The US presidential election coincides with an inflection point in public sentiment on natural gas, and the outcome could have substantial impacts on gas consumption, infrastructure permitting and production.
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President Donald Trump has pledged to continue his pro-fossil fuel, anti-regulation "Energy Dominance" agenda.
While analysts see Democratic nominee Joseph Biden preserving a role for gas, his climate plan would invest $2 trillion in renewable power, electric grid upgrades, green building initiatives and other clean energy initiatives that would displace fossil fuels.
The winner will face an environment that has changed much since the 2016 election.
"I would say there really has been a shift between a view that really saw gas as the cleanest possible fuel that was a really good bridge and a backup to renewables, to a question of just how much of an advantage is there when you factor in methane emissions," said Erin Blanton, senior research scholar at Columbia University's Center on Global Energy Policy.
Industry watchers say the rise of the progressive left ahead of an election with key gas-producing states in play explains why Biden has said little about gas. Yet Trump's false allegations that Biden would ban hydraulic fracturing recently forced Biden to reiterate and clarify his stance.
"Fracking has to continue because we need a transition," Biden said in a CNN town hall In Pennsylvania Sept. 17. "We're going to get to net-zero emissions by 2050 and we'll get to net-zero power emissions by 2035, but there's no rationale to eliminate, right now, fracking."
S&P Global Platts Head of Analytics Chris Midgley suggested a Biden presidency would bring considerable uncertainty, though it is clear he would take a more aggressive stance toward fossil fuel companies. "That said, I don't believe for a moment that his first year will be marked by him taking on the gas sector at a time when they're all struggling," he said.
- Renewables could eat into growth prospects for gas-fired generation sooner under Biden's policies.
- Trump has sought to bolster the coal industry, but gas-fired power generation continued to grow at coal's expense on his watch.
S&P Global Market Intelligence analysts expect power sector gas demand growth to average roughly 2.7% per year through 2024.
Going forward, they see renewable energy growing its share of US power generation as gas' share remains roughly flat. Biden's plan could accelerate that trend.
Currently, gas-fired generation is steady or growing around Appalachian shale gas fields, southeastern integrated markets and parts of Texas and Great Plains states, according to Market Intelligence. California's aggressive renewable power goals are pressuring gas-fired generation, with some Western states and the Northeast following suit.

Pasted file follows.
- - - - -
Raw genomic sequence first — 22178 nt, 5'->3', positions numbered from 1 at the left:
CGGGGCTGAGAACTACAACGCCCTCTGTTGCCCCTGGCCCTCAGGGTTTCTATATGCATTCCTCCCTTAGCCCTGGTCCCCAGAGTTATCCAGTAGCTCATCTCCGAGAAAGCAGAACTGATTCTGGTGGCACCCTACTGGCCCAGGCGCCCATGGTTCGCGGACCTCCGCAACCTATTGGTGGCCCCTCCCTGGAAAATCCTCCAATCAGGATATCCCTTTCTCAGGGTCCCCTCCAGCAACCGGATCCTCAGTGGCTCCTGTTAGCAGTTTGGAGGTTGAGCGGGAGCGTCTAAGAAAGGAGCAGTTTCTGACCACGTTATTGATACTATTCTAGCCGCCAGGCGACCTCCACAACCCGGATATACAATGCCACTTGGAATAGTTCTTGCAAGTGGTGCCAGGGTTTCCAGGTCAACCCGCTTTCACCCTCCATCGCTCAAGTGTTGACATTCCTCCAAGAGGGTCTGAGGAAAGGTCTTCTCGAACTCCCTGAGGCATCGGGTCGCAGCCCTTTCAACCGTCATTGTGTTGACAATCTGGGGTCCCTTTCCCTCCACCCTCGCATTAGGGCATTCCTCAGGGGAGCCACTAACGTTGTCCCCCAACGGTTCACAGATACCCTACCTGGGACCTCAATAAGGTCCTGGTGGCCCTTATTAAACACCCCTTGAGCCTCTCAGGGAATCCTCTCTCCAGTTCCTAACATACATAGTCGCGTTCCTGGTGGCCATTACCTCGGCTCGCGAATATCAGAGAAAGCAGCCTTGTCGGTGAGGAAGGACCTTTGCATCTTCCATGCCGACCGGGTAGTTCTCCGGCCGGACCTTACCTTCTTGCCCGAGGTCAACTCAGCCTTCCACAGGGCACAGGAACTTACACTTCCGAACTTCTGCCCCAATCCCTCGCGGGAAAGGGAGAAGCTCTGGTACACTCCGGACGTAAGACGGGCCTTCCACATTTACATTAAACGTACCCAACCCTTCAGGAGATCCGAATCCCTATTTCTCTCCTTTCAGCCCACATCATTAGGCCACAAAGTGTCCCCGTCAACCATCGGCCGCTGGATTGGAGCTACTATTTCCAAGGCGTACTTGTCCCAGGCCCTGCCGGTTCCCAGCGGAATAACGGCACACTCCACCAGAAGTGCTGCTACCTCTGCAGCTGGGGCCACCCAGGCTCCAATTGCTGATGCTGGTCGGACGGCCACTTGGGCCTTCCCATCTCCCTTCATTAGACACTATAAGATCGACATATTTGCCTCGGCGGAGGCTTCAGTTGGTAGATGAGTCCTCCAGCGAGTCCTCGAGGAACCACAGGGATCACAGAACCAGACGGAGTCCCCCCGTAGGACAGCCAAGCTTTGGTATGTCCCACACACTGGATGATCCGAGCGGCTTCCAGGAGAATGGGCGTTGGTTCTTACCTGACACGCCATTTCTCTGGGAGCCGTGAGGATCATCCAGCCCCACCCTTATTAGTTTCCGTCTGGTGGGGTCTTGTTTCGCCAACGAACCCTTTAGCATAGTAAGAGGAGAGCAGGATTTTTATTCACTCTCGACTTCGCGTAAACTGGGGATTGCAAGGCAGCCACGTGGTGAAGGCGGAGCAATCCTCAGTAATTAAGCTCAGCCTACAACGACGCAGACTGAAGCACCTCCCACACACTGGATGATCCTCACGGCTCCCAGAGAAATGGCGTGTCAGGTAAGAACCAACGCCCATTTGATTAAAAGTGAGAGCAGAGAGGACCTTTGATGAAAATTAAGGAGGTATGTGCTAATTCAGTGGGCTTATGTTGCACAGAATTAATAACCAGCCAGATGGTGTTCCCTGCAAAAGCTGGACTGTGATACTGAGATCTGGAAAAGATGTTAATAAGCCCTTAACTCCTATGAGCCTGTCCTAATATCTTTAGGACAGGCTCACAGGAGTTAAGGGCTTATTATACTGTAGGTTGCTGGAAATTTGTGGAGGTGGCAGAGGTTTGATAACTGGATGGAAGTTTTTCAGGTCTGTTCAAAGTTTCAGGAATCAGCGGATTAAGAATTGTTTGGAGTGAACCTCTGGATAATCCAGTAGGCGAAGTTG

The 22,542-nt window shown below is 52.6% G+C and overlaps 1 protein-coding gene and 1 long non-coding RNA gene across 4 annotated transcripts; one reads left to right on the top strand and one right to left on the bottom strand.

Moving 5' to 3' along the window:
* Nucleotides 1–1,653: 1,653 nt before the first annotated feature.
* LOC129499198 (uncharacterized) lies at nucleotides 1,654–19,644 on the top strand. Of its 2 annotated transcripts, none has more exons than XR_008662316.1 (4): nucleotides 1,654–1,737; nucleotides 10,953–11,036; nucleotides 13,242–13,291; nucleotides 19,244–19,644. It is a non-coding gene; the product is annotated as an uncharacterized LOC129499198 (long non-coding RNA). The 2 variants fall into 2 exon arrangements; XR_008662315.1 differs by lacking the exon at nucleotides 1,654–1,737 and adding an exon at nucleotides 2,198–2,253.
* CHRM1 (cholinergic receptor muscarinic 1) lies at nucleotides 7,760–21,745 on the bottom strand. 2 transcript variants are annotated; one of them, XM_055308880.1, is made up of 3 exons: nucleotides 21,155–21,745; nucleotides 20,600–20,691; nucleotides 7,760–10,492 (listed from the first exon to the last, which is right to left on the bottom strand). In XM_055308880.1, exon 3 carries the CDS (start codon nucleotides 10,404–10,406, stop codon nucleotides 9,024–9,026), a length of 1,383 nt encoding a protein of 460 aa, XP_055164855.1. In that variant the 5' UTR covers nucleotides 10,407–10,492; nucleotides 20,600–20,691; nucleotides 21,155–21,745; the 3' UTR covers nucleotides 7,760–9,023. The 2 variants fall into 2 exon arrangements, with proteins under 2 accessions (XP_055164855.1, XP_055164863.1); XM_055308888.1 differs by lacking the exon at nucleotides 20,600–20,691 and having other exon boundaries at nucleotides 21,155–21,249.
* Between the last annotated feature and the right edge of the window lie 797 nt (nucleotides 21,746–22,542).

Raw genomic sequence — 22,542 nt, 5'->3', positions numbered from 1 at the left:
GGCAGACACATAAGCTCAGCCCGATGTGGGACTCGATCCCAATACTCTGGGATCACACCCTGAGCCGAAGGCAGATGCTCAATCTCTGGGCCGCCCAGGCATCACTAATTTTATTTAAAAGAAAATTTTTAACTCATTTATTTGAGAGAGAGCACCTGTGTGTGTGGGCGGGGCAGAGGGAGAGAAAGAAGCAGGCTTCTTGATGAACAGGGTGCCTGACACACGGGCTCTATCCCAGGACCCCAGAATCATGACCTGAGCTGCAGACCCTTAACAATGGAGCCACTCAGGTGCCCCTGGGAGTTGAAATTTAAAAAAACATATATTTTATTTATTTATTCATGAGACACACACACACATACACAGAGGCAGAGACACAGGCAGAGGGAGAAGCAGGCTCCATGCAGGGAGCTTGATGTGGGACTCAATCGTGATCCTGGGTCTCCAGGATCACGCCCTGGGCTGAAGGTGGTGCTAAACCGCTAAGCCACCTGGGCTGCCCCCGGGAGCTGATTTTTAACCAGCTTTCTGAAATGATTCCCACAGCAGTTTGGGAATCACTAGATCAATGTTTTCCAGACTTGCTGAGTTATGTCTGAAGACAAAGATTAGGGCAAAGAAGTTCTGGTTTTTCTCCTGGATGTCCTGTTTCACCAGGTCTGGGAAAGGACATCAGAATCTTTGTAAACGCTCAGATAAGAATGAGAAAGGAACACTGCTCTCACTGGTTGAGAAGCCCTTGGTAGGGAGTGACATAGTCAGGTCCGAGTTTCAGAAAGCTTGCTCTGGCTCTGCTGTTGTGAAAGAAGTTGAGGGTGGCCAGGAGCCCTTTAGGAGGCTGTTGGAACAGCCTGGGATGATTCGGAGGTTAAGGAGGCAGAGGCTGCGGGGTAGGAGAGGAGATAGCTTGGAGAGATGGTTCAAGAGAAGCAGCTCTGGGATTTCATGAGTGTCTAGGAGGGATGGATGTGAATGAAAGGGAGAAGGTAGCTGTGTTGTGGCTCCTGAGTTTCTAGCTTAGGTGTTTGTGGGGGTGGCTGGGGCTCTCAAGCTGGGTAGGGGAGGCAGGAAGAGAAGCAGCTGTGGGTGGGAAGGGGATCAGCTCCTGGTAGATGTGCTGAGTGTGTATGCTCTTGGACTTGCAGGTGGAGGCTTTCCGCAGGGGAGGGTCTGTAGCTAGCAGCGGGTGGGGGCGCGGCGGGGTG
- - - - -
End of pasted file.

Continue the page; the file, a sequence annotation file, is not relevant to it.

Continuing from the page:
To make US power generation carbon neutral by 2035, Biden would invest in solar and wind projects, battery storage, advanced nuclear reactors, renewable hydrogen and carbon capture technology. Under that plan – assuming Congress mandates national clean energy standards – more of the US would look like California, ultimately suppressing power demand, Market Intelligence analysts expect.
Biden's proposal to upgrade the US electric transmission grid could also galvanize renewable energy growth, according to Market Intelligence analyst Alex Cook. A 2008 program to connect Texas' wind-rich west with central and eastern demand centers via transmission lines yielded an "explosion" of wind energy development, even without aggressive renewable portfolio standards, he said.
Direct use of gas
- Biden would leverage grid investments in a bid to electrify the economy, potentially cutting gas use among industrial, residential and commercial customers.
- Trump is expected to provide some support for gas alternatives.
The Democratic nominee's plan calls for incentives to switch from gas to electric home appliances, but also includes proposals that reflect the national building electrification and gas ban movement. Changes to local building and energy codes underpin those ordinances. Biden pledges to fund efforts to amend building codes and would support nationwide building performance standards.
Blanton said it is difficult to see the policies creating a quick and meaningful decline in gas demand because direct gas use is ingrained throughout the economy and the path to decarbonizing heavy industry remains unclear.
Some climate activists, however, want Biden to move away from gas more quickly and are urging him to exclude advisors with any fossil fuel industry ties from his team.